Three major health, consumer and social sector groups have joined together in a campaign to highlight the high prices paid for prescription medicines in Australia.
The Consumers Health Forum of Australia, CHOICE and the Australian Council of Social Service (ACOSS) are calling on consumers to put pressure on MPs and candidates for the coming federal election to ‘Stand up for Cheaper Medicines’.
Their move follows the launch of a ‘Save my local pharmacy’ campaign by the Pharmacists Guild of Australia following changes by the Federal Government to the price disclosure regime for PBS medicines earlier this month.
The Guild says the changes could cost at least $32,000 per pharmacy in 2014-15, jeopardising the livelihoods of hundreds of pharmacies and costing thousands of jobs and it’s calling for compensation.
CHF, ACOSS and CHOICE reject the claims, saying Australian families are now being forced to pay some of the highest prices for medicines in the world – up to ten times the British price for the same prescription medicine. For example, they say:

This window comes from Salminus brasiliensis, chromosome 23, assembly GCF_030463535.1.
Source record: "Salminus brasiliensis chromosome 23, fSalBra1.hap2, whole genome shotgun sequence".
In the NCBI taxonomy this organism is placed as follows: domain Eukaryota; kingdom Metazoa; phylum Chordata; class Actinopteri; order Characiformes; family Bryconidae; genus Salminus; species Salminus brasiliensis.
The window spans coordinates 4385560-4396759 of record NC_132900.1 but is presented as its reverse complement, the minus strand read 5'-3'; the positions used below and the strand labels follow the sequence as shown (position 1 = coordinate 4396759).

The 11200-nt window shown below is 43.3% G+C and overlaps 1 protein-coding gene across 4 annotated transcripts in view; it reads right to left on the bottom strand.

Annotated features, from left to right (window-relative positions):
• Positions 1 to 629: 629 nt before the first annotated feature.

• The common anti-cholesterol drug Atorvastatin costs four times more in Australia than in the UK
• The bipolar medication Olanzapine costs 11 times the UK price ($164 per script in Australia).
• The anti-clotting drug Clopidogrel costs nearly 3 times the UK price.
• Other widely prescribed drugs, including cholesterol drug Simvastatin, anti-depressant Venlafaxine, reflux medication, Pantoprazole, schizophrenia drug Risperidone and hypertension drug Irbesartan cost Australians up to double the British and NZ prices
The groups say 15 per cent of Australians struggle to pay for their prescriptions and that mark-ups on medicines, being charged to consumers and taxpayers, have amounted to billions of dollars in the past decade.
Disclosure: Marie McInerney works part-time for the Victorian Council of Social Service (VCOSS).
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